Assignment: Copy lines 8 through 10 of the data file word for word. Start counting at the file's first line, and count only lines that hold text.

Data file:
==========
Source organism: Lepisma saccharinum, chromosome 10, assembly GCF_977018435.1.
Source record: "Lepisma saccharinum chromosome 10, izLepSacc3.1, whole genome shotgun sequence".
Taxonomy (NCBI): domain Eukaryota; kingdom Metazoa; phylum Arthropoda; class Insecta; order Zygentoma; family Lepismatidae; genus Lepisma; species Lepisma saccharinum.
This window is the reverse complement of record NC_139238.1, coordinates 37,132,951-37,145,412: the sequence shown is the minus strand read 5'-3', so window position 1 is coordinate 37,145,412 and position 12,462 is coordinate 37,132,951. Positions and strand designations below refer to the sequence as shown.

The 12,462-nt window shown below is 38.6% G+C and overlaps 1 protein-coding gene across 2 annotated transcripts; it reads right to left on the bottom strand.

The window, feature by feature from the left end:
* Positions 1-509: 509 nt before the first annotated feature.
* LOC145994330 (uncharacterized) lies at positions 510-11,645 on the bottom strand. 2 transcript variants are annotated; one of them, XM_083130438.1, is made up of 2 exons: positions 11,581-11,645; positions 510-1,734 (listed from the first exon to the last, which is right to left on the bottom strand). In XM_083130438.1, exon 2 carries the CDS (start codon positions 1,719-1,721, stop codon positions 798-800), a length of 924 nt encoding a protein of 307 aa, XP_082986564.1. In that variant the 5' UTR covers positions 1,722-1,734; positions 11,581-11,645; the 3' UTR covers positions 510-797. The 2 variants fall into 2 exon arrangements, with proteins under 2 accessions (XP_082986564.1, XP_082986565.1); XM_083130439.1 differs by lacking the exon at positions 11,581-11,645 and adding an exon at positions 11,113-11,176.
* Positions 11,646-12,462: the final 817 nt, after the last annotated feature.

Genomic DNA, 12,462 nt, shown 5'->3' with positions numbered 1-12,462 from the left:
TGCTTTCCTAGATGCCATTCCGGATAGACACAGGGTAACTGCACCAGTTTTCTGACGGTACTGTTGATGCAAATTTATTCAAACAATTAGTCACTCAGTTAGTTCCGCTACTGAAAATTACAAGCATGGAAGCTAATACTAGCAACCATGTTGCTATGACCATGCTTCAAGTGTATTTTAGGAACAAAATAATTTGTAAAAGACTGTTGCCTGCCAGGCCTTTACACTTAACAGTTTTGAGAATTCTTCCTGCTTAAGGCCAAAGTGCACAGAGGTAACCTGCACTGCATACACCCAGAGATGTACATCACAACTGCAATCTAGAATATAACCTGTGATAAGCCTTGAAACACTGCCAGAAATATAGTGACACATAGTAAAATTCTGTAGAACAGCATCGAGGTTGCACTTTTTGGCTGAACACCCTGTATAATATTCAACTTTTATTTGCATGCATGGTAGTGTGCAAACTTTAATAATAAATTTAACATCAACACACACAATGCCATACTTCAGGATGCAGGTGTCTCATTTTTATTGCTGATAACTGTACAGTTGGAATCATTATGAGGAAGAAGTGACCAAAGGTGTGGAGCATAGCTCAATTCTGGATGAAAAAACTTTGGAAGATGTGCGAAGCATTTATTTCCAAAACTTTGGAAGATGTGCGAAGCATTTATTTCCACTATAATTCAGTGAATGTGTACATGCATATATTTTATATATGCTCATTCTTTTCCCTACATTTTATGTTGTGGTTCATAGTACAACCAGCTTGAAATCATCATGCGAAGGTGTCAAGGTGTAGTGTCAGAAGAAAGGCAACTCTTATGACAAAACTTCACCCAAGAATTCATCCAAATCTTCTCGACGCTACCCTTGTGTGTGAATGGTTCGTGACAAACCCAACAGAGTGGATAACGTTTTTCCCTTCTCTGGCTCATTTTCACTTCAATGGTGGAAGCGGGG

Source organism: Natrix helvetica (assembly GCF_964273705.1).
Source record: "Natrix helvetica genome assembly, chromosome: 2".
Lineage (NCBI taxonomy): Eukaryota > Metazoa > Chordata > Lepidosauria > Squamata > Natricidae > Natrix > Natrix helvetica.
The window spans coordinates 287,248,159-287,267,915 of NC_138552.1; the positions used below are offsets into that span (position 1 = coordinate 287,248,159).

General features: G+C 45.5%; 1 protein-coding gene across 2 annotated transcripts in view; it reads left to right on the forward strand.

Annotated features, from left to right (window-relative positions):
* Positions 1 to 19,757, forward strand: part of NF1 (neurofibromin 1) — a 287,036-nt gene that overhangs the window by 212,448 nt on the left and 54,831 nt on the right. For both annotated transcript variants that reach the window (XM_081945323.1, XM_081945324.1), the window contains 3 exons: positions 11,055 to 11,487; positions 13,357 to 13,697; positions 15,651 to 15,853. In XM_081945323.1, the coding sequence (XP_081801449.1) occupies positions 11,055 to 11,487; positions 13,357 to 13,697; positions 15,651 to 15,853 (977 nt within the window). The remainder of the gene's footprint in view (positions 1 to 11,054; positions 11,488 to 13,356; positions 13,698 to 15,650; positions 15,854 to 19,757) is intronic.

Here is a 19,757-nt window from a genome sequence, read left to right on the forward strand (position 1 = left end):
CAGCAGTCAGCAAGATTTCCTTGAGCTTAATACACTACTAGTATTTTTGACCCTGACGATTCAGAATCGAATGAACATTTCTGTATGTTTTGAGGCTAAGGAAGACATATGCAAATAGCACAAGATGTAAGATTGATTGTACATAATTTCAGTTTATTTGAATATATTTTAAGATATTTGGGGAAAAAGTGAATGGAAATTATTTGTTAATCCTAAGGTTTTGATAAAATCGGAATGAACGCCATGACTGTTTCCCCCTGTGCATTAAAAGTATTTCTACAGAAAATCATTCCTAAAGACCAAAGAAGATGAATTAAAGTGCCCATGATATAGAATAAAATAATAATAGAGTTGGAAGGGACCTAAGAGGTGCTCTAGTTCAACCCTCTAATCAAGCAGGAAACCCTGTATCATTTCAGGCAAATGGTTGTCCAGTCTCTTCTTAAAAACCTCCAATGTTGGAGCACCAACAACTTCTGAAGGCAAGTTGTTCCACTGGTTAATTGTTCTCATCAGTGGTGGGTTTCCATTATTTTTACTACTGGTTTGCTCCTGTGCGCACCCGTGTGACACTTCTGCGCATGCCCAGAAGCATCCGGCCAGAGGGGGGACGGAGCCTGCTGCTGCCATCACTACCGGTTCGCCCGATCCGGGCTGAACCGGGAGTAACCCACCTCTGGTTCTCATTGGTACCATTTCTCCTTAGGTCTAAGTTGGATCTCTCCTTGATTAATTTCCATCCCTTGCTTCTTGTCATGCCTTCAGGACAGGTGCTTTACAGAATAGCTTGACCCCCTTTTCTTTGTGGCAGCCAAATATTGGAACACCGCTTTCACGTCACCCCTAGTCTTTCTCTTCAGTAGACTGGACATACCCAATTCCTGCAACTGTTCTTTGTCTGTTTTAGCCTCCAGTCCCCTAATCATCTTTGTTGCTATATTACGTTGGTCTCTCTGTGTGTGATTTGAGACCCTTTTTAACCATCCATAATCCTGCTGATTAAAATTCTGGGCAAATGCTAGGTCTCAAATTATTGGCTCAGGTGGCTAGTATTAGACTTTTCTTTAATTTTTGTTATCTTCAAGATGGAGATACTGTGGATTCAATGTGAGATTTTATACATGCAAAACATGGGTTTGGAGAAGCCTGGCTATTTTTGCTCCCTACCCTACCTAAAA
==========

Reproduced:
* LOC145994330 (uncharacterized) lies at positions 510-11,645 on the bottom strand. 2 transcript variants are annotated; one of them, XM_083130438.1, is made up of 2 exons: positions 11,581-11,645; positions 510-1,734 (listed from the first exon to the last, which is right to left on the bottom strand). In XM_083130438.1, exon 2 carries the CDS (start codon positions 1,719-1,721, stop codon positions 798-800), a length of 924 nt encoding a protein of 307 aa, XP_082986564.1. In that variant the 5' UTR covers positions 1,722-1,734; positions 11,581-11,645; the 3' UTR covers positions 510-797. The 2 variants fall into 2 exon arrangements, with proteins under 2 accessions (XP_082986564.1, XP_082986565.1); XM_083130439.1 differs by lacking the exon at positions 11,581-11,645 and adding an exon at positions 11,113-11,176.
* Positions 11,646-12,462: the final 817 nt, after the last annotated feature.

Genomic DNA, 12,462 nt, shown 5'->3' with positions numbered 1-12,462 from the left: